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. Last Updated: 07/27/2016

Demonstrations Disprove Democracy

Russians have taken to the streets for the first time in many years. It is particularly interesting to observe the protesters through the lens of state television, which showed us that:

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One, there were no demonstrations protesting the end of welfare benefits. There were only demonstrations in favor of reform. Two, if there were protest demonstrations, they were orchestrated by certain malicious and subversive elements serving a particular agenda. Three, President Vladimir Putin personally made sure that any reasonable demands from the protesters were met.

The authors of the monetization scheme wanted to accomplish the following:

One, to create a normal market in the country by canceling benefits. Transportation companies, for instance, only get 50 percent of what they are owed due to the plethora of welfare recipients. This means they can't afford to buy any new buses . Two, to keep people from getting angry, officials wanted to replace benefits with cash. Three, to avoid ratcheting up inflation, they were skimpy with the cash.

As a result of the reforms, the following things happened:

One, pensioners in urban areas who lost their right to free rides were disgruntled because the extra money from the state felt like a minor adjustment of their pitifully low pensions, while paying for a bus ticket felt like an unanticipated new expense.

Two, the money rural pensioners receive is ratcheting up inflation.

Three, the almost immediate decision to start selling seniors discounted tickets -- in St. Petersburg, pensioners can get a 600 ruble monthly pass for only 230 rubles -- will mean that, you guessed it, transportation companies will not get all the money they should. Because no one is stupid enough to buy a pass for 600 rubles when they can get one under the table for 260 or so.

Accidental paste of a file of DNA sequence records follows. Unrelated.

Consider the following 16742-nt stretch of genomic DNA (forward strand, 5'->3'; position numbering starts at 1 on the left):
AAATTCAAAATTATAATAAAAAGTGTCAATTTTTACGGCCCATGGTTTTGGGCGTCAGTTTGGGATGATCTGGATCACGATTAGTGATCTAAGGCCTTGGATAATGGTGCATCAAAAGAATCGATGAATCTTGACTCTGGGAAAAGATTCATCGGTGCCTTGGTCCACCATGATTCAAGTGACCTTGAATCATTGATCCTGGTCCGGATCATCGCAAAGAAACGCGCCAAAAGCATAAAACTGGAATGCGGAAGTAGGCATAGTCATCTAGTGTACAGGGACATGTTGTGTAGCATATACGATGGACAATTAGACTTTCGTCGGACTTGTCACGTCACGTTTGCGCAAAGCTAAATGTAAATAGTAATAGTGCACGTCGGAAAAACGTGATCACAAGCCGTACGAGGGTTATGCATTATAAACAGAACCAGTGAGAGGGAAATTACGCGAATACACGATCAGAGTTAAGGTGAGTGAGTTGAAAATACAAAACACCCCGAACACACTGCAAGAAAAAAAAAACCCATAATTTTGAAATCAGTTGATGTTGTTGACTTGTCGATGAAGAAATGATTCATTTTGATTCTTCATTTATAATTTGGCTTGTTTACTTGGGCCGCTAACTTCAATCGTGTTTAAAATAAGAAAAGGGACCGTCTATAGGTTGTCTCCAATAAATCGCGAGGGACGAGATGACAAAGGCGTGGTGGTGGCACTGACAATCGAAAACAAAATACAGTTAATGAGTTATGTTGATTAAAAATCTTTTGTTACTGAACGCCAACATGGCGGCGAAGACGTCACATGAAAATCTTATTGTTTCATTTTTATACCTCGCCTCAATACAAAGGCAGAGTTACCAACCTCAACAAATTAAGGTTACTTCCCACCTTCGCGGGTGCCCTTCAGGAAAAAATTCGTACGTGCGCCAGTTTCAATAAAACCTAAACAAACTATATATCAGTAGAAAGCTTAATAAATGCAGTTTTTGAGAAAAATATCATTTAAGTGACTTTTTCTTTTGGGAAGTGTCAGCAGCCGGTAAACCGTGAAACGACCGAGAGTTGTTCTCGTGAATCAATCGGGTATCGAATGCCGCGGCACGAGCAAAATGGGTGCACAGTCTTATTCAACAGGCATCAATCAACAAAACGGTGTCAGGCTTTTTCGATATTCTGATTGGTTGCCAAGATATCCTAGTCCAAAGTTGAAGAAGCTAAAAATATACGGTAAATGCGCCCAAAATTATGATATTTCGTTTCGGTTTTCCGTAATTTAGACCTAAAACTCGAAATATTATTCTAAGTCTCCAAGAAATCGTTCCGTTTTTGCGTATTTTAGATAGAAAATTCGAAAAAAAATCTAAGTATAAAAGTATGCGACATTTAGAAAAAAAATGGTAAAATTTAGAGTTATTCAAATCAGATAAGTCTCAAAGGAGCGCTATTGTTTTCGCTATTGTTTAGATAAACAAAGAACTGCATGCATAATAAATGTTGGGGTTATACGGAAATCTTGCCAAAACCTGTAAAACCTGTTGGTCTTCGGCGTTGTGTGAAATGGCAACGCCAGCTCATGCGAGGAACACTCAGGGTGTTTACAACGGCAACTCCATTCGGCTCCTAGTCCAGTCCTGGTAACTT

For some mysterious reason, monetization is being called a liberal reform. This is absolutely ridiculous. You don't have to be a liberal to monetize welfare benefits. Leonid Brezhnev's regime considered doing the exact same thing and converting free rides into cash payments, though at the time there were only 32 categories of welfare recipients, versus today's 40.

While weighing the idea, the state conducted hundreds of surveys and polls. Industry institutes discovered who used which benefits how often and researched who should get how much in cash compensation. They spent so many years researching the issue that in the end, perestroika rolled around.

At least they tried! What happened today? The government conducted a sweeping reform without wondering who should get how much. But then again, whom could they ask? The Transportation Ministry? Commercially-minded Transportation Minister Igor Levitin would not be able to answer the question. He is far too interested in other, more lucrative matters. Thus, we see that:

One, the authorities did not add up the consequences of their economic decisions. Two, the authorities could not care less about the public, so long as people keep their mouths shut. Three, the authorities are absolutely terrified of the public the second they open their mouths. Four, once terrified, the authorities make economic decisions as in point one.

And last but not least, what is a demonstration, even if attended by thousands? Demonstrations are no big deal in democratic countries. Tens of thousands showed up to protest at U.S. President George W. Bush's inauguration. The turned backs and whistles meant nothing because Bush had just won a democratic election. In a democratic country, demonstrations are not the way the people express their will. The people express their will via elections.

However, people have to demonstrate in a country where there is no other way to express discontent. By backing down when confronted with demonstrations, the Putin regime has in effect acknowledged that Russia is not a democracy.

Yulia Latynina hosts a political talk show on Ekho Moskvy radio.